Stories: Fourth of July

by Robert W. Rynerson, 

formerly SP5, Berlin Brigade

5 Jun 94

Torn, spat at, burned, trampled angrily under foot, the Stars and

Stripes were having a tough year in 1969. Used as a partisan symbol,

tugged at by "doves" and "hawks", its very appearance in a public event

could create suspicion or controversy.

Often forgotten at the time, however, was a place where the flag of the

United States meant the things that most Americans wanted it to mean.

The place was Berlin, the city where responsibility was thrust upon us,

a battlefield of the mind where three generations of Americans learned

simultaneously that all situations are relative and that some values are


Twenty-five years ago I had just spent a year of waiting and of Army

training thinking that I was headed to Vietnam, trained as a Personnel

Management Specialist at Ft. Ben Harrison. Instead I found myself

in West Berlin, working in the little U.S. Army train station (RTO), as

a Movements Specialist and On-the-Job-Trainee (OJT) Interpreter.

Through a chain of peculiar circumstances, the Army had accidentally

assigned me to work that I was not trained for, but could learn how to do.

Berlin Brigade was like that. Within the West side's city of 2 million

people it was a small town of its own, tucked away in various former

German facilities. New arrivals went through some formal training on the

situation, and then were put to work, usually in jobs for which they had

little or no training. One thing quickly became clear: our presence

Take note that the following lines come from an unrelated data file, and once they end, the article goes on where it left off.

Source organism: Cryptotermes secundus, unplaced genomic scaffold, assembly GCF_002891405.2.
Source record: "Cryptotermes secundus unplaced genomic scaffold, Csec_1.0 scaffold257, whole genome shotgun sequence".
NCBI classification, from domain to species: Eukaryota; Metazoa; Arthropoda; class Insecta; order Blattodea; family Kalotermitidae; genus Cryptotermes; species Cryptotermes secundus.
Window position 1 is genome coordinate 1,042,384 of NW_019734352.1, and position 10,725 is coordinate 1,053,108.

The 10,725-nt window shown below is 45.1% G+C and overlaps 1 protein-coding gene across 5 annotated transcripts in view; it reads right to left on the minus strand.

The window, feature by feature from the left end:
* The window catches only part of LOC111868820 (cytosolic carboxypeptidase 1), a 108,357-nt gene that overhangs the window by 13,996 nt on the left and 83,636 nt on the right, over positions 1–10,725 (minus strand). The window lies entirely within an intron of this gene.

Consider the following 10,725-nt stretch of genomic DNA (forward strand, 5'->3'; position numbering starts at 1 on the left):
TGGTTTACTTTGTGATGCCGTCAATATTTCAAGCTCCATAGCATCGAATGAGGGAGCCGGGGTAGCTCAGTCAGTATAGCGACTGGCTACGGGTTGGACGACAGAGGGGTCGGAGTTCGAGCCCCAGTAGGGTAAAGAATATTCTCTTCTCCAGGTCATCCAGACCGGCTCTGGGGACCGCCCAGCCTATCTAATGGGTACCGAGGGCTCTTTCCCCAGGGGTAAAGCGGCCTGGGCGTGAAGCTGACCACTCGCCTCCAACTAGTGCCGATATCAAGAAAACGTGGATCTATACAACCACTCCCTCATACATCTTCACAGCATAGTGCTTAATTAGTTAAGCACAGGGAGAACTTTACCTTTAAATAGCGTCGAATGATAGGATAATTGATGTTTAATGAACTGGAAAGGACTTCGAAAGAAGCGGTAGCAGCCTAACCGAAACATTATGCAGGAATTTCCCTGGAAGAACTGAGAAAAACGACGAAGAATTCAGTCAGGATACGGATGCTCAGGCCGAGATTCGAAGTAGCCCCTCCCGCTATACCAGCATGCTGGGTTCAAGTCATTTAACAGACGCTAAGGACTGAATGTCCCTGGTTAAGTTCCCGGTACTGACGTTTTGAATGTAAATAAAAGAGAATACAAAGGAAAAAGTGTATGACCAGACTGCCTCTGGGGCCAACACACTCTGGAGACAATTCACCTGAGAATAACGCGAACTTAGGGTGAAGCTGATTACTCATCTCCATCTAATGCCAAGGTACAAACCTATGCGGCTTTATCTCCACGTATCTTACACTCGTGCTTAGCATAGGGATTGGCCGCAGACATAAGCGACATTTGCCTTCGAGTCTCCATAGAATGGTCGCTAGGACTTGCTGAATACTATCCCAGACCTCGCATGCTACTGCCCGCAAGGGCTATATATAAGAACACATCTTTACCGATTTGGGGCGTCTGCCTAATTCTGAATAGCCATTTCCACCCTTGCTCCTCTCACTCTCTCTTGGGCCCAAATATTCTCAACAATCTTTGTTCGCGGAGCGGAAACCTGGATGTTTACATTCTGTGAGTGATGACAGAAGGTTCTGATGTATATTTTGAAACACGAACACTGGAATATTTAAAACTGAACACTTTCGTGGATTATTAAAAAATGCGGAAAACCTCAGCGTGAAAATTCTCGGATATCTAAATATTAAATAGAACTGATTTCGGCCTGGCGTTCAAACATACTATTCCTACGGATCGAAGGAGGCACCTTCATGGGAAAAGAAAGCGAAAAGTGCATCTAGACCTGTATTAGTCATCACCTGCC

there really did mean something to people.

My roommate, Spec 4 Swanee Flack, and I were assigned to work on the

sealed military trains over the Deutsche Reichsbahn (DR) through what we

called the Soviet Zone of Germany (the East called it the German

Democratic Republic - GDR). Flack, the first African-American to work as a

Russian interpreter had come to us from Harvard, and had a hard time

with military "stuff", as did most of us.

The Vietnam war had drained away many of the career military people, and

Berlin's military activities were often in the hands of one-term

draftees or enlistees. The often-maligned student deferments, when

properly used, had resulted in a number of people like myself who walked

in the door with a four-year degree. The political and military

situation in the divided city was a splash of cold water on people who

had heard little but criticism of our foreign involvements through their

college days.

Now, on our nights off, we could see the flares and hear the gunfire at

the barbed wire segments of the Berlin Wall not too far from our "dorm".

On our nights on the trains we could watch as hard-eyed men with trained

dogs searched under the frame and in the trucks for hidden refugees-

"flightlings" as the Germans called them. The spotlit walk of our Train

Commander (a lieutenant or a captain) and Train Interpreter, two young

American guys just out of college, down the station platform at tiny

Marienborn, the East zone's border town, could be marked by coarse

laughter and the sound behind them of a rifle bolt being clicked back -

the Red Army's idea of humor.

The situation was full of film noir vignettes. On our uniforms, we wore

American flags (GI's picked up on the Berliners' dark humor: "so the

cops'll know who to shoot at the border"). I stood on the platform in

Helmstedt, West Germany (home of little-known Checkpoint Alpha) on our

midnight turnaround from Berlin, and watched the East-West Express come

rumbling out of the East Bloc, its bleary passengers awakened by the

border hassle they had just endured. On warm evenings in that summer I

discovered that there were people who wanted to talk when they saw the

Stars and Stripes on my shoulder. They snapped down the train windows

and exchanged halting words of English-German-Russian-French, whatever

they and I could piece together. The words meant nothing, but I saw